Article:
Over the past decade, Ethiopia has been one of the fastest growing economies in the world with growth averaging 10.9%. Despite recently facing the worst drought in fifty years, Ethiopia has remarkably been able to maintain positive growth.
“Economic growth remained at a respectable 8% in 2015/16, which is impressive especially compared to previous drought situations which often resulted in economic contraction,” said Carolyn Turk, World Bank Country Director for Ethiopia, Sudan and South Sudan.
According to the World Bank Groups’ 5th Ethiopia Economic Update launched today, growth momentum will still remain and since 2016 rains arrived as expected, the recent drought will not likely affect Ethiopia’s medium-term economic growth. In addition, the newly completed Addis Ababa-Djibouti railway line, significantly eases trade logistics related constraints. The government’s increased focus on new industrial parks (Hawassa and Bole-Lemi Phase II) and the increasing capacity in power generation along with the completion of transmission lines to neighboring countries (Sudan and Kenya) are also expected to improve export performance and stimulate growth in the short to medium-term. On the other hand, the potential negative economic effects of the current unrest could pose a risk to the outlook.
Furthermore, the report which provides an in-depth view of Ethiopia’s’ labor market and identifies challenges and opportunities for making it more efficient, reveals that Ethiopia also managed to keep inflation under control. This in turn helps to avoid the erosion of the purchasing power of wages for workers of all levels of education, keep real wages stable and ensures that returns on education in urban labor markets are positive.
The report reveals that the performance of the export sector and the current account balance however has been weak. The chronic current account deficit (including official transfers) remained high in 2015/16 at 10.4 percent of GDP due to the large imbalance in import and export of goods and services. The report identifies that low commodity prices and appreciating real exchange rate led to a decline in exports of goods and services by 4.1 in 2015/16.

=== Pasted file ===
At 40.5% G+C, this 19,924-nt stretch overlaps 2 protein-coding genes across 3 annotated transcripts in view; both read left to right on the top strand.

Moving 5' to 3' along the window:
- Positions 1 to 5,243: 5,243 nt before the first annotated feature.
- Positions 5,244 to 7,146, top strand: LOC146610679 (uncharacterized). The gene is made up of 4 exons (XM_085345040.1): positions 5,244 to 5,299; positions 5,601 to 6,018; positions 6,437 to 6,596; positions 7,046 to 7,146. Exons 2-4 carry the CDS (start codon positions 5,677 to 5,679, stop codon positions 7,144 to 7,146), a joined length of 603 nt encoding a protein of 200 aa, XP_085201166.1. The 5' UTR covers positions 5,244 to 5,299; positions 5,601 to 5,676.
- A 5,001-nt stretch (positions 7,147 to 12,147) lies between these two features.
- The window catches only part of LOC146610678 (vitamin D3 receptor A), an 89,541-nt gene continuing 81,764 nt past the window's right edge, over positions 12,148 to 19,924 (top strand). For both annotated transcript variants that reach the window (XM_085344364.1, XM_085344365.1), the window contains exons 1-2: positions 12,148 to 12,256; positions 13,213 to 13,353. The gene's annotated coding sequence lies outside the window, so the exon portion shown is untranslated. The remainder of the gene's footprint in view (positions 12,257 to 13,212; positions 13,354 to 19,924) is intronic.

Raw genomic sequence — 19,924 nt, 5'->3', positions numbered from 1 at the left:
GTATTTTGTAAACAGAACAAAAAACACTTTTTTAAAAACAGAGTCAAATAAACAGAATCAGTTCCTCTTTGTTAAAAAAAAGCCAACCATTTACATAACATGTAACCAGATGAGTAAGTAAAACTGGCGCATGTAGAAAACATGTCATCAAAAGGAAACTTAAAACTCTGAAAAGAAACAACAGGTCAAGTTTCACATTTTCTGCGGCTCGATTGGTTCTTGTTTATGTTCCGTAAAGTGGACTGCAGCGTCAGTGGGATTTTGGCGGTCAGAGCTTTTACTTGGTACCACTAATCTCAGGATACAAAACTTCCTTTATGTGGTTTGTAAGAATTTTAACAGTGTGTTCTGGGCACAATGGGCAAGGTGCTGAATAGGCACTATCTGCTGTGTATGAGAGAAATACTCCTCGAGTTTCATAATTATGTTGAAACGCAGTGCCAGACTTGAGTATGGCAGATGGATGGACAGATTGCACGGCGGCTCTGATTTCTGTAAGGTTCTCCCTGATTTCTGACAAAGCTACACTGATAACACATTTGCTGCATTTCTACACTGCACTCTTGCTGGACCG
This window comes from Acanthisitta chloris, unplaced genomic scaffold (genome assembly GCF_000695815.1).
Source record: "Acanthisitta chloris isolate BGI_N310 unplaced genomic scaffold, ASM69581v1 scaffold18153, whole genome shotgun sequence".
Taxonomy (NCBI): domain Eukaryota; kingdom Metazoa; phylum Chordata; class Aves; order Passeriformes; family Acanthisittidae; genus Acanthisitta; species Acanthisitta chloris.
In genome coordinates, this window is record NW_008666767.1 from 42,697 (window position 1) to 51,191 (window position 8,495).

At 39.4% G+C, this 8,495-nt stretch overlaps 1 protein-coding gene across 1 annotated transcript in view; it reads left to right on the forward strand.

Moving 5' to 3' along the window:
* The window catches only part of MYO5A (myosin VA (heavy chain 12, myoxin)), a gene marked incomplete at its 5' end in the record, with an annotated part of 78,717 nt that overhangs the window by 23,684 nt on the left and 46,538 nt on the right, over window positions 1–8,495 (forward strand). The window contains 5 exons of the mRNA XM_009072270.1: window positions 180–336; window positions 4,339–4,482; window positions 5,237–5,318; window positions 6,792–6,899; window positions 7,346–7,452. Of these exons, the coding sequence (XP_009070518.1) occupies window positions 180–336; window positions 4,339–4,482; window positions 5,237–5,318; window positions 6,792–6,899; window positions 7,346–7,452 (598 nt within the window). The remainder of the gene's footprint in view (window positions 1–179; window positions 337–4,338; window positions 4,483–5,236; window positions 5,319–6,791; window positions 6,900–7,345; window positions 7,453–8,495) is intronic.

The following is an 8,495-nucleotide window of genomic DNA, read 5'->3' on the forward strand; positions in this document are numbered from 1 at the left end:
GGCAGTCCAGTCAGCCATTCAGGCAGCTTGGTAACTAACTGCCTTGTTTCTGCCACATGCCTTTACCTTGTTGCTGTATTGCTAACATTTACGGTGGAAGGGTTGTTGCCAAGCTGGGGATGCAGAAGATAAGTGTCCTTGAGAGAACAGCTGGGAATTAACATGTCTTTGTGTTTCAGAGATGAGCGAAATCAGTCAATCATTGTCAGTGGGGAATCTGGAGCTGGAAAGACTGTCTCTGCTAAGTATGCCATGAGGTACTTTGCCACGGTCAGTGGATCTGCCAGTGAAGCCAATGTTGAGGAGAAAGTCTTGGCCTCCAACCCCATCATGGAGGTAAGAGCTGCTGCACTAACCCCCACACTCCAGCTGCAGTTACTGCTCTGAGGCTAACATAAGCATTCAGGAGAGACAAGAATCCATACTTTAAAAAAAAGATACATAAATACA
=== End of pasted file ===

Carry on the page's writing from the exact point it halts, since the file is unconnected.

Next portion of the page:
“Export of goods contracted significantly over the past two years owing to a weak external environment and a supply shock from the drought that meant foregone agriculture production to exports,” said Paloma Casero, Africa Director of the Global Practice for Macroeconomic and Fiscal Management of the World Bank. ”Moreover the overvalued currency limits Ethiopia’s export competitiveness and is a concern for the economy, especially with exports falling for three consecutive years.”
The report also identifies urban areas as key players in advancing structural change in Ethiopia, as centers of innovation and industrial development. Well-functioning and efficient urban labor markets are a key ingredient for this transformation to take place, and to ensure that its benefits reach all segments of the population. As unemployment in Ethiopia is by and large an urban phenomenon, increasing the efficiency of urban labor markets in Ethiopia is not only key for structural transformation but also for overall economic development.
The report which further analyzes the nature of urban labor markets in Ethiopia and identifies the various factors that contribute to curb their efficiency, provides five policy recommendations which could help make Ethiopia’s structural change more inclusive and contribute much more to poverty reduction.
According to the report, Ethiopia should (i) encourage firm creation and growth that create jobs for non-graduates with a special focus on service and manufacturing sector growth, (ii) increase labor productivity in the low-skill segment by addressing constraints faced by firms in accessing capital (financial and physical) to ensure that the labor productivity increases and wages can rise, (iii) invest further in job and technical training programs to build the skills of those in the job market, both for low skilled workers and at higher levels of education in order to increase their productivity, (iv) introduce targeted urban safety nets and labor market programs to invest in skills of low-skilled employees and the unemployed and provide financial support to enable their job search, and (v) enhance the use of ICT to provide information on job vacancies throughout Addis Ababa and reduce the cost of job search.
The 5th Ethiopia Economic Update- Why so idle? Wages and Employment in a Crowded Labor Market is the latest programmatic knowledge product prepared by the World Bank Group as a part of its economic policy dialogue with the Government of Ethiopia.